The origin and evolution of galaxies is closely related to that of the central supermassive black holes (SMBH) that many of them harbour. Interactions between galaxies can trigger their central SMBHs and this nuclear activity could be the origin of the star formation quenching observed in massive galaxies located in dense environments. Hence, these feedback phenomena could play a fundamental role in galactic evolution. However, the relationship between environment and nuclear activity is not completely clear and contradictory results are found in the literature. We present a study based on a sample of ∼300000 Sloan Digital Sky Survey (SDSS) galaxies. Three environmental parameters (tidal forces, local density and cluster richness) were defined and computed for these galaxies. Nuclear activity was also classified based on optical and radio data. The discrimination between galaxy environment and one-on-one interactions and the consideration of different types of accretion (high-excitation and low-excitation) allow us to reconcile the apparently contradictory results found in the literature.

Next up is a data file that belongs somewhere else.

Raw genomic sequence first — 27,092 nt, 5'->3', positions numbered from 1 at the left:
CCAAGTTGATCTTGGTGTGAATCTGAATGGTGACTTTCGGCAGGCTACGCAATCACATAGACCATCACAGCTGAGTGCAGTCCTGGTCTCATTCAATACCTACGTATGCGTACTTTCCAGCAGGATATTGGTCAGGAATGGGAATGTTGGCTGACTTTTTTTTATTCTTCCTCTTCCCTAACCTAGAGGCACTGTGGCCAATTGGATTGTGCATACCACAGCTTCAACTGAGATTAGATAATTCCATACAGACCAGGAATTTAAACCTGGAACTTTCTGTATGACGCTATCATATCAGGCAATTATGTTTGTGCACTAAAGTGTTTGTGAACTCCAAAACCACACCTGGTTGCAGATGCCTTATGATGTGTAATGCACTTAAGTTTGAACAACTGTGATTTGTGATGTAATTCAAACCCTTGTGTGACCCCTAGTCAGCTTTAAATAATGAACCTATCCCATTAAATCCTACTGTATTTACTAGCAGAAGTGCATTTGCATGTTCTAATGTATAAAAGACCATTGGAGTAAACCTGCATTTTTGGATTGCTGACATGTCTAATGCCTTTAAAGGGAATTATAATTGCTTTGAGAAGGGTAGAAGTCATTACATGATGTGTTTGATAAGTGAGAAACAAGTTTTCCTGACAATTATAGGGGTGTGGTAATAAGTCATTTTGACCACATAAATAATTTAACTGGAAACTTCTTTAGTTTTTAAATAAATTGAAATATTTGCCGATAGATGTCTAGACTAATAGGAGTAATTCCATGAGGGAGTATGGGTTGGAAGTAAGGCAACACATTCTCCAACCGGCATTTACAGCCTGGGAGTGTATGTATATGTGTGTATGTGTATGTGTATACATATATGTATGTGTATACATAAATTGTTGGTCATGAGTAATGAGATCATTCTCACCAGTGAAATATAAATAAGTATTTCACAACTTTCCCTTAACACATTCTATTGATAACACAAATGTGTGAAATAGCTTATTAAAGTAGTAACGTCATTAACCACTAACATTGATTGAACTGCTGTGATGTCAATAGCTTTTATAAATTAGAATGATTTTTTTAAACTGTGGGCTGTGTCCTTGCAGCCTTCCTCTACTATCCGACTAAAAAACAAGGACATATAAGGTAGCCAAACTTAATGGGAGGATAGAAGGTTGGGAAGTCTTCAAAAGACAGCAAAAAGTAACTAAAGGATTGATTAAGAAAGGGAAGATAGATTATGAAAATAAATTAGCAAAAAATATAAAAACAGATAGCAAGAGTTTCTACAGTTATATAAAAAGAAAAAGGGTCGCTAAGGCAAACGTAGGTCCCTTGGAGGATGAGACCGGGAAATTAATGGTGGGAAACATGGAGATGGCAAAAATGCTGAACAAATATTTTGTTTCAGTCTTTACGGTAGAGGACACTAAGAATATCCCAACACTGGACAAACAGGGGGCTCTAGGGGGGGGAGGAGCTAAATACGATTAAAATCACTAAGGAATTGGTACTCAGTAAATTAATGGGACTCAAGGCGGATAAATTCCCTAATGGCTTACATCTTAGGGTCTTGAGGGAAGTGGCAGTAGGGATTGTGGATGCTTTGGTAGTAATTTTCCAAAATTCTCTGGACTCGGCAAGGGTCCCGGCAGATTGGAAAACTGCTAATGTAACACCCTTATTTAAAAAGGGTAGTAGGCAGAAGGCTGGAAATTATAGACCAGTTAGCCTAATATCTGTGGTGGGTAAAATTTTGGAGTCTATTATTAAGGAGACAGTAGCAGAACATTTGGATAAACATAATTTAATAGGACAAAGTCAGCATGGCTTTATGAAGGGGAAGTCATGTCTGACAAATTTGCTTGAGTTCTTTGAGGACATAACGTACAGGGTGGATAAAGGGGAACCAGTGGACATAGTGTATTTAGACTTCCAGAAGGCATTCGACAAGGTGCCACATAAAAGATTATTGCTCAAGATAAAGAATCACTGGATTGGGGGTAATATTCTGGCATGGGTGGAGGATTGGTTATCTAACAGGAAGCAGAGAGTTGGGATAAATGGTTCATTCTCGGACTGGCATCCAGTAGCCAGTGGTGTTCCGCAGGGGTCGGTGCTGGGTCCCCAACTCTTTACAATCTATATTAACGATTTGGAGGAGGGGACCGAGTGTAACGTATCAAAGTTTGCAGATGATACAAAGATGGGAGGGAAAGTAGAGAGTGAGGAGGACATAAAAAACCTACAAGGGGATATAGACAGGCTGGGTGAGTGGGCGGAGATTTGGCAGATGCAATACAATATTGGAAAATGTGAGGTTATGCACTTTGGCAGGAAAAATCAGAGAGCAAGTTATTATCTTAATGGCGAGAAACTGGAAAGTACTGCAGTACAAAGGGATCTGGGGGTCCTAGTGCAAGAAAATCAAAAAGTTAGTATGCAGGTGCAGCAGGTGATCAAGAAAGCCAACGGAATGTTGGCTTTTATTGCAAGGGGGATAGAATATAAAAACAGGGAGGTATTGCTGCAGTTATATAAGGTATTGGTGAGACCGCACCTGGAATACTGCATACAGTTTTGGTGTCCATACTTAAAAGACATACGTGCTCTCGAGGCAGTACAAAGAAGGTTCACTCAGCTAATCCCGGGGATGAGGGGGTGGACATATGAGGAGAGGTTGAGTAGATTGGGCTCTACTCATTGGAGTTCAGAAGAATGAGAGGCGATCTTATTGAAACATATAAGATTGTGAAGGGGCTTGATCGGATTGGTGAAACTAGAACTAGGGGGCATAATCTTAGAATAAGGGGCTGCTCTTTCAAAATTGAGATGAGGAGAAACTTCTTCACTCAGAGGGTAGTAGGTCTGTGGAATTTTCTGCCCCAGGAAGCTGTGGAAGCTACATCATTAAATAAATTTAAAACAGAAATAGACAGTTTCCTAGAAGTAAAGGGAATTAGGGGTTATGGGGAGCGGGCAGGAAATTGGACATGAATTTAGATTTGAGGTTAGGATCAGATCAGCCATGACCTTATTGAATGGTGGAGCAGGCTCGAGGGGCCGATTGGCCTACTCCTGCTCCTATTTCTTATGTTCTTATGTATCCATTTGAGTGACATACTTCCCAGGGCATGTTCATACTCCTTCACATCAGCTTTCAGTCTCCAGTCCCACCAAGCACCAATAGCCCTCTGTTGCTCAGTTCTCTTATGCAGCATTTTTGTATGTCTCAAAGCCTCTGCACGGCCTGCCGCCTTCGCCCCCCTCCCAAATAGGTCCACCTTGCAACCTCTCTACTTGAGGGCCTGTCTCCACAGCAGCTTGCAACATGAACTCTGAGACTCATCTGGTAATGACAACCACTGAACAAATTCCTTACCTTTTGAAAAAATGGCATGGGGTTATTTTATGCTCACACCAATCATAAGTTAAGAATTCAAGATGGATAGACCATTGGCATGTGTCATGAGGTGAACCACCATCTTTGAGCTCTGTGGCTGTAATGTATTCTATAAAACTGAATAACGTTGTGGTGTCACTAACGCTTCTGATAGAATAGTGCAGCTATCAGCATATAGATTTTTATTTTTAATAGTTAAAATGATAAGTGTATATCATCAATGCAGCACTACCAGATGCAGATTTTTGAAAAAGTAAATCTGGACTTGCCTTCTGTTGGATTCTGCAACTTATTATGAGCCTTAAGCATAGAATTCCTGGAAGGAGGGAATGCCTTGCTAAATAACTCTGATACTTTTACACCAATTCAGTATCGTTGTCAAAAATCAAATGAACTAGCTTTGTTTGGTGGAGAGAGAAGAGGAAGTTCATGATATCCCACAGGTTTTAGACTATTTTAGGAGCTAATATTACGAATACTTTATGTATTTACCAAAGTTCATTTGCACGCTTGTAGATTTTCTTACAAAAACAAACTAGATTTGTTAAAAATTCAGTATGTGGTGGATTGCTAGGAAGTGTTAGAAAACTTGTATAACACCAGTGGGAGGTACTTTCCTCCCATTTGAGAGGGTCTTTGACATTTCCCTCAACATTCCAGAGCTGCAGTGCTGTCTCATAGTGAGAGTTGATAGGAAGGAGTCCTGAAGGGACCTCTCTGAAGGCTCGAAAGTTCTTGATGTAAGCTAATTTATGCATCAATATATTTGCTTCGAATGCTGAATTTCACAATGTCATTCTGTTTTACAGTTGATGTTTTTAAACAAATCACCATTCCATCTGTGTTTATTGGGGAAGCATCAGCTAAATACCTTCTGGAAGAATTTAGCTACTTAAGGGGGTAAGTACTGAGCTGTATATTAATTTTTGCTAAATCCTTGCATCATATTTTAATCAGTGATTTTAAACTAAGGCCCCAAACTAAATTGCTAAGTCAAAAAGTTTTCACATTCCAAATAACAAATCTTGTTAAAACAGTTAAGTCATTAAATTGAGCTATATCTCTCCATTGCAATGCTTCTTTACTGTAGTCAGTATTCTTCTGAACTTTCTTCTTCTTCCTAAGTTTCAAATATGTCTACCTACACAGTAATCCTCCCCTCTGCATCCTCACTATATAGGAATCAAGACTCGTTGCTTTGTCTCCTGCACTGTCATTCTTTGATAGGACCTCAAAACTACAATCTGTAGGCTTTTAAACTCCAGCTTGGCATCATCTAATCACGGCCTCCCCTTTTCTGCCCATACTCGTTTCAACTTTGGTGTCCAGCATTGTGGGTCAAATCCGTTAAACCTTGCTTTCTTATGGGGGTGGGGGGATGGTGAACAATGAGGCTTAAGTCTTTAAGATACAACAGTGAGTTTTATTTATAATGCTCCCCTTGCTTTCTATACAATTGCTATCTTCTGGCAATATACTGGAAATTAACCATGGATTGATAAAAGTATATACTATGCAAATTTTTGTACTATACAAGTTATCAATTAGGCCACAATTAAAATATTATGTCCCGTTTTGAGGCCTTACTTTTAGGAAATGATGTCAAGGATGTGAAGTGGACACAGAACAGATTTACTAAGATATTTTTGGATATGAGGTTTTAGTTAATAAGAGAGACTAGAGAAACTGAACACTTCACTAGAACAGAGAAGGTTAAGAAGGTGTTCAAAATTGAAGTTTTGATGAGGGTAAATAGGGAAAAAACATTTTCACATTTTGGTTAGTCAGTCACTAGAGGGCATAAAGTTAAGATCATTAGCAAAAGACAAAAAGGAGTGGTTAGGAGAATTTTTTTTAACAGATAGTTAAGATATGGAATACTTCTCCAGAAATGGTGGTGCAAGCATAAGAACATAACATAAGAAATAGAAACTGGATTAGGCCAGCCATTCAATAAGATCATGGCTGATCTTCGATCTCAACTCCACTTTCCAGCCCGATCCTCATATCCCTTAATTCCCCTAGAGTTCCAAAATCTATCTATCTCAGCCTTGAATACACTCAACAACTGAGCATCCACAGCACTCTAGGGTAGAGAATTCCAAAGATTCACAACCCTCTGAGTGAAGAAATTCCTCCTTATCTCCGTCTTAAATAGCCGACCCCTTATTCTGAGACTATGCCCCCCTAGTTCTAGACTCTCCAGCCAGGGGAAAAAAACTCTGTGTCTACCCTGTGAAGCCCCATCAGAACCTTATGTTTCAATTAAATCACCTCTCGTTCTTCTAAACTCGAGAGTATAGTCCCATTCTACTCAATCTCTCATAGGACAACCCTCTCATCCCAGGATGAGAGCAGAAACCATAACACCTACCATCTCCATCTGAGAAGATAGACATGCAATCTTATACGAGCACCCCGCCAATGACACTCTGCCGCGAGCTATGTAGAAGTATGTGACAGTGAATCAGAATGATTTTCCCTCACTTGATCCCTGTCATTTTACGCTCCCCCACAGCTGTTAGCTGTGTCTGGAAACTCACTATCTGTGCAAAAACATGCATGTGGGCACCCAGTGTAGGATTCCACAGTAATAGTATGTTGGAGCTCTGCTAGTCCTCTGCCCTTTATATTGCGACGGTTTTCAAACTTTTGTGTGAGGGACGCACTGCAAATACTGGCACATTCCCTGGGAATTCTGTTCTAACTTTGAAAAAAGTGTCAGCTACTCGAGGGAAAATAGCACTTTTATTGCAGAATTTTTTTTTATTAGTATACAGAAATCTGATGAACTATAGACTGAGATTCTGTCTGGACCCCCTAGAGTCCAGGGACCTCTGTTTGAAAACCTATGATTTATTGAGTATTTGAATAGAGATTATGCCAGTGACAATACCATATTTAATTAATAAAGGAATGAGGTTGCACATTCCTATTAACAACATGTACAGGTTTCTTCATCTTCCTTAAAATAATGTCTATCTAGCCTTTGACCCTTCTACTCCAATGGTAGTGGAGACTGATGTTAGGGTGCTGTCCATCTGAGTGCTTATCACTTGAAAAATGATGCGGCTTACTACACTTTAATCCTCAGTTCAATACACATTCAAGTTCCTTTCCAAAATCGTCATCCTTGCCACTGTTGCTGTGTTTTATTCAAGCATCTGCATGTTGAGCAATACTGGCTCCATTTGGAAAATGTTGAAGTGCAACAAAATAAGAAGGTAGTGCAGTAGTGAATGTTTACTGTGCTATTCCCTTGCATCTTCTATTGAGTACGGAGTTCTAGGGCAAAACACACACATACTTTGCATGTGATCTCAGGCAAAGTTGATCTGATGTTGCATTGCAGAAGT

|Number of pages||6|
|State||Published - 9 Jul 2012|
|Event||10th Scientific Meeting of the Spanish Astronomical Society - Highlights of Spanish Astrophysics VII, SEA 2012 - Valencia, Spain|
Duration: 9 Jul 2012 → 13 Jul 2012
|Conference||10th Scientific Meeting of the Spanish Astronomical Society - Highlights of Spanish Astrophysics VII, SEA 2012|
|Period||9/07/12 → 13/07/12|